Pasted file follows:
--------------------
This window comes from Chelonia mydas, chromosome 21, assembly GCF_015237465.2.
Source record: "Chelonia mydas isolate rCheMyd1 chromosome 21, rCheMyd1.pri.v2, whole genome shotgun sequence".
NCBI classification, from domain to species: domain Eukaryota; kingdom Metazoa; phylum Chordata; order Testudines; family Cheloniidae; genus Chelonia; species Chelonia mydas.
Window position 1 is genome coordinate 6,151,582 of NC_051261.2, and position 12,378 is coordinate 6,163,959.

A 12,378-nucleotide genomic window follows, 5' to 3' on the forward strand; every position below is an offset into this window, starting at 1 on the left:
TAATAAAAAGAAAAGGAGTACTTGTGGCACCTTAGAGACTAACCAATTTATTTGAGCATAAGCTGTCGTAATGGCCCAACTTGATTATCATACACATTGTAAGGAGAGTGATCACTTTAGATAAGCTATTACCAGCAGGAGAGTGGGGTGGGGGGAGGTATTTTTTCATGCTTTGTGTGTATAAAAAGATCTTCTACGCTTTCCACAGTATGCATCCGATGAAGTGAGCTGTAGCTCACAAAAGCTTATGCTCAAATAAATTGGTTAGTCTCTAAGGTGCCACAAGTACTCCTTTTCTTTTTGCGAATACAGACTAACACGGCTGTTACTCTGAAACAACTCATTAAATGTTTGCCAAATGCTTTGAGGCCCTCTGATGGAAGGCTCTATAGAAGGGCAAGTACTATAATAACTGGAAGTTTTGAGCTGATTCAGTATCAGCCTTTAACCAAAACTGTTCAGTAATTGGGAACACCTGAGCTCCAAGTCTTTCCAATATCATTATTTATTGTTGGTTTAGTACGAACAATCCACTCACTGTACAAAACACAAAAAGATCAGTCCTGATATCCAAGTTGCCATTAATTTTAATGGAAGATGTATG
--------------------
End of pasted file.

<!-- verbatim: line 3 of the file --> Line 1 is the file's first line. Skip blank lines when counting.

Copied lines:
NCBI classification, from domain to species: domain Eukaryota; kingdom Metazoa; phylum Chordata; order Testudines; family Cheloniidae; genus Chelonia; species Chelonia mydas.